Gentiles have responsibility to evangelize Jews, Glaser says

FORT WORTH, Texas (BP)--Mitch Glaser was born a Jew and once was certain he would die a Jew. He didn't even believe in hell, until a Christian friend mustered the courage to tell him he was lost.

"I said, 'Oh, I don't have to go somewhere I don't believe in, and all I have to do is become a traitor?' because that's what I was taught," Glaser said.

Glaser recounted his journey from Orthodox Judaism to Christianity and challenged students to share the gospel with Jewish people in chapel at Southwestern Baptist Theological Seminary Feb. 5.

Modern Christians too often leave the first group of people mentioned in Romans 1:16 out of their evangelistic efforts, Glaser said at the Fort Worth, Texas, seminary.

"My request and my prayer is that Jewish people in your life do not become the great omission from the Great Commission. I don't care in what way you put Jewish evangelism into your life, as long as you do it," Glaser said. "The 15.5 million Jewish people around the world need to know the Lord."

Glaser serves as president of the New York-based Chosen People Ministries, which coordinates outreach efforts and helps plant churches in the United States, Israel, Germany, Ukraine and other countries around the world. One of the ministry's most recent projects is a Messianic Jewish church plant on the heavily Jewish Upper West Side of New York City, a joint endeavor with the SBC.

Glaser was born to Jewish parents in Brooklyn and went through Orthodox childhood rituals, which culminated in his bar mitzvah at 13.

"At the age of 13-and-a-half, I bolted from the synagogue like every other Jewish kid I knew," Glaser said. "There was no real intimacy or relationship with the living God."

Disheartened by his family's move to New Jersey when he was 15, Glaser went back to the synagogue but found no peace. He instead turned to drugs. After high school, Glaser entered college, but promptly dropped out and moved to California at the height of the Vietnam War protest movement.

After a Christian friend confronted him about the possibility of spending eternity without Christ, Glaser studied the Old Testament to prove her wrong. Instead, he became more receptive to the gospel.

He eventually prayed and asked for a sign from God, wanting to know if God was real. That night he found a New Testament and began to read it.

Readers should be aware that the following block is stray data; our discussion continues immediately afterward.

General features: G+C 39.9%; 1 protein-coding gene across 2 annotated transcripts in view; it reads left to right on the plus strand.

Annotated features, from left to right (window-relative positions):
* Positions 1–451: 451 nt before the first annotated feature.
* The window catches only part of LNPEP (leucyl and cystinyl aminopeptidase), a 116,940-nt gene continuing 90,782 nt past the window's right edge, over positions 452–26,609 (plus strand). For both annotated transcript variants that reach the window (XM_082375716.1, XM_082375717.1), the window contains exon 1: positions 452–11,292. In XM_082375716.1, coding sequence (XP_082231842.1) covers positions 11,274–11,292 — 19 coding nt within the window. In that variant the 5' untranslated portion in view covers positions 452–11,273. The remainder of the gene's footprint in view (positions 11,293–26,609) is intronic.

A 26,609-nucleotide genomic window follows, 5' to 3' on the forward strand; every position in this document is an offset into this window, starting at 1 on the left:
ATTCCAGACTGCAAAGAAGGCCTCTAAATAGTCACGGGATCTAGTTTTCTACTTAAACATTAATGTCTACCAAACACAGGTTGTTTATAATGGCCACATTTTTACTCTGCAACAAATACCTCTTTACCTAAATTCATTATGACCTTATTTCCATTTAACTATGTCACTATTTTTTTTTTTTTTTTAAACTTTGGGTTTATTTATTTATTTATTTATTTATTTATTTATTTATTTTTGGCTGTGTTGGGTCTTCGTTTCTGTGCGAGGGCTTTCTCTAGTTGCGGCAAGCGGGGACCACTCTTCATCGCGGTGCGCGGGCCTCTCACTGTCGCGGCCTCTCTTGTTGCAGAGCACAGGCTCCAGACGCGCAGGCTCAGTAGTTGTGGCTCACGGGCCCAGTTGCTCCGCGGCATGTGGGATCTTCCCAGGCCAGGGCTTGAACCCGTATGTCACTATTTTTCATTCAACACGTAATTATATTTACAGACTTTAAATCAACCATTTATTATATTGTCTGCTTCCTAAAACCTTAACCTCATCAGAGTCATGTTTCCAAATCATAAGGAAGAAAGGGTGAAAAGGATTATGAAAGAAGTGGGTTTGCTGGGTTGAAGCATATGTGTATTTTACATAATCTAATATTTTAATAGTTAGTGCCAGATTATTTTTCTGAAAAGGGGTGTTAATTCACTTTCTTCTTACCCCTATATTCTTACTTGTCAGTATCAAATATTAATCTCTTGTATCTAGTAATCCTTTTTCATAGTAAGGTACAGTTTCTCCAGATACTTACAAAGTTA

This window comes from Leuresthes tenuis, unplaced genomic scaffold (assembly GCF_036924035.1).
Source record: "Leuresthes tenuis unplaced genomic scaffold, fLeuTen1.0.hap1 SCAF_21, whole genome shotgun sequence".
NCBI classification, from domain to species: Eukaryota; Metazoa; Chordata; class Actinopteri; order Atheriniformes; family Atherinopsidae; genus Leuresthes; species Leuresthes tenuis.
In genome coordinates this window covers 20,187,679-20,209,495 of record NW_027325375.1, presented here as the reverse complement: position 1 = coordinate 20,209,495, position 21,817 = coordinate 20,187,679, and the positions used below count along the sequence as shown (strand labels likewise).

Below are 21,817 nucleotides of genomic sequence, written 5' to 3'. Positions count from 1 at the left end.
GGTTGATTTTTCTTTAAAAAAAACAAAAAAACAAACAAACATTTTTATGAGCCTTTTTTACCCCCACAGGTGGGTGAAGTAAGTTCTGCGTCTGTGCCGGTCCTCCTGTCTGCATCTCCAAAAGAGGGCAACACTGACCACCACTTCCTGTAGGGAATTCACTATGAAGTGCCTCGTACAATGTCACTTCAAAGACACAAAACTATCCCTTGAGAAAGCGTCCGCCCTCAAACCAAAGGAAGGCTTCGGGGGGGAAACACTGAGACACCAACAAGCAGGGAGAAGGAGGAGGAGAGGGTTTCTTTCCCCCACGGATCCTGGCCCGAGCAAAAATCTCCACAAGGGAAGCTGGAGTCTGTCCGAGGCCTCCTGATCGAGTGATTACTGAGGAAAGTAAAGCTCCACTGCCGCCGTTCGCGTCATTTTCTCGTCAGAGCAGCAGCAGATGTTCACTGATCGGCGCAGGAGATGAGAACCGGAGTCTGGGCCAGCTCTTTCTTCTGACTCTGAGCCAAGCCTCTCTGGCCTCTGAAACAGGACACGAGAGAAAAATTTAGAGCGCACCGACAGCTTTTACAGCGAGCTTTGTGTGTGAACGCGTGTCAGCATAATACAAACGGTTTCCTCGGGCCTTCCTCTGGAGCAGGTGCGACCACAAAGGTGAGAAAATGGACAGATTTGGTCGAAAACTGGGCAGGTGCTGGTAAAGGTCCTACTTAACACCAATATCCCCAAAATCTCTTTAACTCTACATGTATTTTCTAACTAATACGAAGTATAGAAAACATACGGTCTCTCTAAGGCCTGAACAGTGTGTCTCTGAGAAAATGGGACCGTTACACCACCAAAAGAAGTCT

"I discovered two things: first, that Jesus was Jewish. Second, he was clearly God's Son," Glaser recounted.

Since his conversion and subsequent call to ministry, Glaser has preached around the world, but has maintained a desire to see God move among the 3 million Jews in New York City. He sees his ministry and mission as a biblical mandate.

"The Jewish people are God's chosen people, but chosen for what? We have been chosen to be God's vehicle of blessing for the world. ... God has not set aside the Jewish people because the Jewish leaders at the time of Christ rejected Jesus," Glaser said, while teaching from Romans 11:1-4.

"The fact that there are Jewish people who believe in Jesus is living proof that God is faithful to his covenant promises."

Glaser said Jews feel sometimes as if they have been "chosen" for persecution, but the real answer for the disproportionate sufferings of the Jewish people has a spiritual explanation.

"[God's] choice brings with it a heavy obligation and a whole host of heavenly enemies," Glaser said. "Satan has it in for the Jews because he understands that God wants to bring blessing through the Jewish people."

Glaser emphasized the importance of gentile outreach to God's "chosen people." "God has prepared a remnant of Jewish people who are ready to hear and receive the message of the gospel," Glaser said.

Just as salvation came to the gentiles through the Jews, he added, it is now the responsibility of gentiles to live and proclaim the gospel in such a way that makes the Jews realize their need for a relationship with Christ.

"There is a day coming when the promises of God to bless the world through the Jewish people, through Abraham, will be fulfilled in the most marvelous way. In other words, Paul is saying [in Romans 11:12], 'You ain't seen nothin' yet,'" Glaser said.

"Wait until the end-time remnant embraces the Messiah - then all the prophecies will be fulfilled," Glaser said.


(BP) photo posted in the BP Photo Library at http://bpnews.net. Photo title: URGING AGAINST 'OMISSION.'

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